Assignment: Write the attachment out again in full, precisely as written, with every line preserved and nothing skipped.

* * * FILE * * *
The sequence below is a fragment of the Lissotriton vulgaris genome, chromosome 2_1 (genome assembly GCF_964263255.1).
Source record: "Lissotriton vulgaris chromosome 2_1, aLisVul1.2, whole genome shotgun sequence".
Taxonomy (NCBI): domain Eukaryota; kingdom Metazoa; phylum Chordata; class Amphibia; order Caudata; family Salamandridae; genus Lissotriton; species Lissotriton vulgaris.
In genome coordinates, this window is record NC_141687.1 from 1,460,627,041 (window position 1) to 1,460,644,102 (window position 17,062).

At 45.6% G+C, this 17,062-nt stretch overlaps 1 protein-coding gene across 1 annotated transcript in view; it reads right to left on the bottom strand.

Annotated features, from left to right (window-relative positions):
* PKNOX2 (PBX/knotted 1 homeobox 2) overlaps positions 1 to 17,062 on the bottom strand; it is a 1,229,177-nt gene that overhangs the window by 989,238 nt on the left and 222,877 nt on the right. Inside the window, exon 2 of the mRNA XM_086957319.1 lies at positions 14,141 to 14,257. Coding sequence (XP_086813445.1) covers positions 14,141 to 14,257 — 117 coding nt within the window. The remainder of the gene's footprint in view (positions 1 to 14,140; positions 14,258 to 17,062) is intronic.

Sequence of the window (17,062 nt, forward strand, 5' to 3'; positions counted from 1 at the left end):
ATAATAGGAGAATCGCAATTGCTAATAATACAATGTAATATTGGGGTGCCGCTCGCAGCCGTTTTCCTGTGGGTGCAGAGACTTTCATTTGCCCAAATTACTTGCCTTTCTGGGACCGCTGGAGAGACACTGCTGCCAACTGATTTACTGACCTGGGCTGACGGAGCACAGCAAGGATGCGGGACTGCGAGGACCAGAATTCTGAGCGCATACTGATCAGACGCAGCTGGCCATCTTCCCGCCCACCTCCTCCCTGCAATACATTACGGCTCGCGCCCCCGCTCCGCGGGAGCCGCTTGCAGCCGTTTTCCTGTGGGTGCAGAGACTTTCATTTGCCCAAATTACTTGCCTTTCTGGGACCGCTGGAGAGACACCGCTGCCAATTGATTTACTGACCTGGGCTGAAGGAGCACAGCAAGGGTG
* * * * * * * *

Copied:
The sequence below is a fragment of the Lissotriton vulgaris genome, chromosome 2_1 (genome assembly GCF_964263255.1).
Source record: "Lissotriton vulgaris chromosome 2_1, aLisVul1.2, whole genome shotgun sequence".
Taxonomy (NCBI): domain Eukaryota; kingdom Metazoa; phylum Chordata; class Amphibia; order Caudata; family Salamandridae; genus Lissotriton; species Lissotriton vulgaris.
In genome coordinates, this window is record NC_141687.1 from 1,460,627,041 (window position 1) to 1,460,644,102 (window position 17,062).

At 45.6% G+C, this 17,062-nt stretch overlaps 1 protein-coding gene across 1 annotated transcript in view; it reads right to left on the bottom strand.

Annotated features, from left to right (window-relative positions):
* PKNOX2 (PBX/knotted 1 homeobox 2) overlaps positions 1 to 17,062 on the bottom strand; it is a 1,229,177-nt gene that overhangs the window by 989,238 nt on the left and 222,877 nt on the right. Inside the window, exon 2 of the mRNA XM_086957319.1 lies at positions 14,141 to 14,257. Coding sequence (XP_086813445.1) covers positions 14,141 to 14,257 — 117 coding nt within the window. The remainder of the gene's footprint in view (positions 1 to 14,140; positions 14,258 to 17,062) is intronic.

Sequence of the window (17,062 nt, forward strand, 5' to 3'; positions counted from 1 at the left end):
ATAATAGGAGAATCGCAATTGCTAATAATACAATGTAATATTGGGGTGCCGCTCGCAGCCGTTTTCCTGTGGGTGCAGAGACTTTCATTTGCCCAAATTACTTGCCTTTCTGGGACCGCTGGAGAGACACTGCTGCCAACTGATTTACTGACCTGGGCTGACGGAGCACAGCAAGGATGCGGGACTGCGAGGACCAGAATTCTGAGCGCATACTGATCAGACGCAGCTGGCCATCTTCCCGCCCACCTCCTCCCTGCAATACATTACGGCTCGCGCCCCCGCTCCGCGGGAGCCGCTTGCAGCCGTTTTCCTGTGGGTGCAGAGACTTTCATTTGCCCAAATTACTTGCCTTTCTGGGACCGCTGGAGAGACACCGCTGCCAATTGATTTACTGACCTGGGCTGAAGGAGCACAGCAAGGGTG